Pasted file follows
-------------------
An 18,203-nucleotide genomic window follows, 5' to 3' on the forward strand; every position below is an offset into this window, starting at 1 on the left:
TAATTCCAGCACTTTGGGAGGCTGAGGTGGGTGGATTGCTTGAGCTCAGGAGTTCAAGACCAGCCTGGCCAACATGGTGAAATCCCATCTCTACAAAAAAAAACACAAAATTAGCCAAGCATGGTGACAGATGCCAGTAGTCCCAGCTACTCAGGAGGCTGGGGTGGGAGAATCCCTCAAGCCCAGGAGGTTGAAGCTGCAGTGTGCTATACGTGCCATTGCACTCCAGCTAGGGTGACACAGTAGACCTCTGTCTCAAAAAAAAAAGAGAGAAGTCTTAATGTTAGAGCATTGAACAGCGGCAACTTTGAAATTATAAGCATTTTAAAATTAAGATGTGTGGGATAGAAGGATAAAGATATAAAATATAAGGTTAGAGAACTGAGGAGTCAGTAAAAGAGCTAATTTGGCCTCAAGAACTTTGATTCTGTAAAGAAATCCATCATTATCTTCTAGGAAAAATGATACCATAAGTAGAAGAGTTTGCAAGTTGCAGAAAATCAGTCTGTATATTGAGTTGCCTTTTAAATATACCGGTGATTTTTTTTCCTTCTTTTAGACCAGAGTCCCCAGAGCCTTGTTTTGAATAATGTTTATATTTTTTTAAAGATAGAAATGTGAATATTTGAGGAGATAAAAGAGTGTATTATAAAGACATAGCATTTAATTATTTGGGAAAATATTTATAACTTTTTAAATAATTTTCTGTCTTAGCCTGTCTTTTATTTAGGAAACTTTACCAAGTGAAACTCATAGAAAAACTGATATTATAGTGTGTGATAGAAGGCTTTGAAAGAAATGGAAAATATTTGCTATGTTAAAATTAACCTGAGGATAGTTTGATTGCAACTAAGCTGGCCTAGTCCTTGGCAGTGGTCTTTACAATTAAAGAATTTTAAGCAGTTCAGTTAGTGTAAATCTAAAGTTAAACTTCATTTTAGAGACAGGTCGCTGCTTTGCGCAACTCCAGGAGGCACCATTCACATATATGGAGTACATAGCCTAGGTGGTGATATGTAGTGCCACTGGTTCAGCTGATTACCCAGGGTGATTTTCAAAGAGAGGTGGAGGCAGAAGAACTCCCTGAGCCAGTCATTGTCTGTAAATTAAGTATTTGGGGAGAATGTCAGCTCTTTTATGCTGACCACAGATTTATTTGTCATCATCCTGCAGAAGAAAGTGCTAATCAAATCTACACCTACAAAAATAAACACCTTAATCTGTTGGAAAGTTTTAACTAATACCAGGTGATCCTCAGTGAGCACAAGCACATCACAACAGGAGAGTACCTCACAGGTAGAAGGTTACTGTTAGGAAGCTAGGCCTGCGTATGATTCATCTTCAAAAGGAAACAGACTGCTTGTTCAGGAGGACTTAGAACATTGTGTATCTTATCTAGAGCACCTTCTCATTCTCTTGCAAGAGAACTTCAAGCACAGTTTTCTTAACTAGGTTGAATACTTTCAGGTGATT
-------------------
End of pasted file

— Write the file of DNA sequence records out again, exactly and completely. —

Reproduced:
An 18,203-nucleotide genomic window follows, 5' to 3' on the forward strand; every position below is an offset into this window, starting at 1 on the left:
TAATTCCAGCACTTTGGGAGGCTGAGGTGGGTGGATTGCTTGAGCTCAGGAGTTCAAGACCAGCCTGGCCAACATGGTGAAATCCCATCTCTACAAAAAAAAACACAAAATTAGCCAAGCATGGTGACAGATGCCAGTAGTCCCAGCTACTCAGGAGGCTGGGGTGGGAGAATCCCTCAAGCCCAGGAGGTTGAAGCTGCAGTGTGCTATACGTGCCATTGCACTCCAGCTAGGGTGACACAGTAGACCTCTGTCTCAAAAAAAAAAGAGAGAAGTCTTAATGTTAGAGCATTGAACAGCGGCAACTTTGAAATTATAAGCATTTTAAAATTAAGATGTGTGGGATAGAAGGATAAAGATATAAAATATAAGGTTAGAGAACTGAGGAGTCAGTAAAAGAGCTAATTTGGCCTCAAGAACTTTGATTCTGTAAAGAAATCCATCATTATCTTCTAGGAAAAATGATACCATAAGTAGAAGAGTTTGCAAGTTGCAGAAAATCAGTCTGTATATTGAGTTGCCTTTTAAATATACCGGTGATTTTTTTTCCTTCTTTTAGACCAGAGTCCCCAGAGCCTTGTTTTGAATAATGTTTATATTTTTTTAAAGATAGAAATGTGAATATTTGAGGAGATAAAAGAGTGTATTATAAAGACATAGCATTTAATTATTTGGGAAAATATTTATAACTTTTTAAATAATTTTCTGTCTTAGCCTGTCTTTTATTTAGGAAACTTTACCAAGTGAAACTCATAGAAAAACTGATATTATAGTGTGTGATAGAAGGCTTTGAAAGAAATGGAAAATATTTGCTATGTTAAAATTAACCTGAGGATAGTTTGATTGCAACTAAGCTGGCCTAGTCCTTGGCAGTGGTCTTTACAATTAAAGAATTTTAAGCAGTTCAGTTAGTGTAAATCTAAAGTTAAACTTCATTTTAGAGACAGGTCGCTGCTTTGCGCAACTCCAGGAGGCACCATTCACATATATGGAGTACATAGCCTAGGTGGTGATATGTAGTGCCACTGGTTCAGCTGATTACCCAGGGTGATTTTCAAAGAGAGGTGGAGGCAGAAGAACTCCCTGAGCCAGTCATTGTCTGTAAATTAAGTATTTGGGGAGAATGTCAGCTCTTTTATGCTGACCACAGATTTATTTGTCATCATCCTGCAGAAGAAAGTGCTAATCAAATCTACACCTACAAAAATAAACACCTTAATCTGTTGGAAAGTTTTAACTAATACCAGGTGATCCTCAGTGAGCACAAGCACATCACAACAGGAGAGTACCTCACAGGTAGAAGGTTACTGTTAGGAAGCTAGGCCTGCGTATGATTCATCTTCAAAAGGAAACAGACTGCTTGTTCAGGAGGACTTAGAACATTGTGTATCTTATCTAGAGCACCTTCTCATTCTCTTGCAAGAGAACTTCAAGCACAGTTTTCTTAACTAGGTTGAATACTTTCAGGTGATT